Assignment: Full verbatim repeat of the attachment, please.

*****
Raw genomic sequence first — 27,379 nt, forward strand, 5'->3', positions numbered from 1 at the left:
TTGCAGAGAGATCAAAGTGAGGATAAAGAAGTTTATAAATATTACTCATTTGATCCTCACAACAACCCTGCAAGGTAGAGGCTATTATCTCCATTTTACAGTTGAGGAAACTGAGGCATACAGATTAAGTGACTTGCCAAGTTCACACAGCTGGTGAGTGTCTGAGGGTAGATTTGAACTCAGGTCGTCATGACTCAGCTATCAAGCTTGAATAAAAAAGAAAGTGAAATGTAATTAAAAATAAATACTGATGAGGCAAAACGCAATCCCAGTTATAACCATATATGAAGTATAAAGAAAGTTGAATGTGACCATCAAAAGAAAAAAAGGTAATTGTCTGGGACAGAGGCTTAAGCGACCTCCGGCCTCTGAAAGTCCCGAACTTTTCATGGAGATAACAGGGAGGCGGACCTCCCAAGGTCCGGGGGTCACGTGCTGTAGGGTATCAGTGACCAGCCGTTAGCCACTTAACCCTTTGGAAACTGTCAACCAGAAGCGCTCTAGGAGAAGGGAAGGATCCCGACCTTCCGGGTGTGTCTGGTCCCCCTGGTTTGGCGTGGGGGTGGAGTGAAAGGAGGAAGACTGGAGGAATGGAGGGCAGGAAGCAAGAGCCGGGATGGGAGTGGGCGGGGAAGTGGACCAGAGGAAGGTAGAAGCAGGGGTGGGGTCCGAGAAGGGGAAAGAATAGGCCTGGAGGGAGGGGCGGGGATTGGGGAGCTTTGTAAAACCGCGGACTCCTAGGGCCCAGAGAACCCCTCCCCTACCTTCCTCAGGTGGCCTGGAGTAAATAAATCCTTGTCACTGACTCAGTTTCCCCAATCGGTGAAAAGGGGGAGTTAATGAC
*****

Raw genomic sequence first — 27,379 nt, forward strand, 5'->3', positions numbered from 1 at the left:
TTGCAGAGAGATCAAAGTGAGGATAAAGAAGTTTATAAATATTACTCATTTGATCCTCACAACAACCCTGCAAGGTAGAGGCTATTATCTCCATTTTACAGTTGAGGAAACTGAGGCATACAGATTAAGTGACTTGCCAAGTTCACACAGCTGGTGAGTGTCTGAGGGTAGATTTGAACTCAGGTCGTCATGACTCAGCTATCAAGCTTGAATAAAAAAGAAAGTGAAATGTAATTAAAAATAAATACTGATGAGGCAAAACGCAATCCCAGTTATAACCATATATGAAGTATAAAGAAAGTTGAATGTGACCATCAAAAGAAAAAAAGGTAATTGTCTGGGACAGAGGCTTAAGCGACCTCCGGCCTCTGAAAGTCCCGAACTTTTCATGGAGATAACAGGGAGGCGGACCTCCCAAGGTCCGGGGGTCACGTGCTGTAGGGTATCAGTGACCAGCCGTTAGCCACTTAACCCTTTGGAAACTGTCAACCAGAAGCGCTCTAGGAGAAGGGAAGGATCCCGACCTTCCGGGTGTGTCTGGTCCCCCTGGTTTGGCGTGGGGGTGGAGTGAAAGGAGGAAGACTGGAGGAATGGAGGGCAGGAAGCAAGAGCCGGGATGGGAGTGGGCGGGGAAGTGGACCAGAGGAAGGTAGAAGCAGGGGTGGGGTCCGAGAAGGGGAAAGAATAGGCCTGGAGGGAGGGGCGGGGATTGGGGAGCTTTGTAAAACCGCGGACTCCTAGGGCCCAGAGAACCCCTCCCCTACCTTCCTCAGGTGGCCTGGAGTAAATAAATCCTTGTCACTGACTCAGTTTCCCCAATCGGTGAAAAGGGGGAGTTAATGAC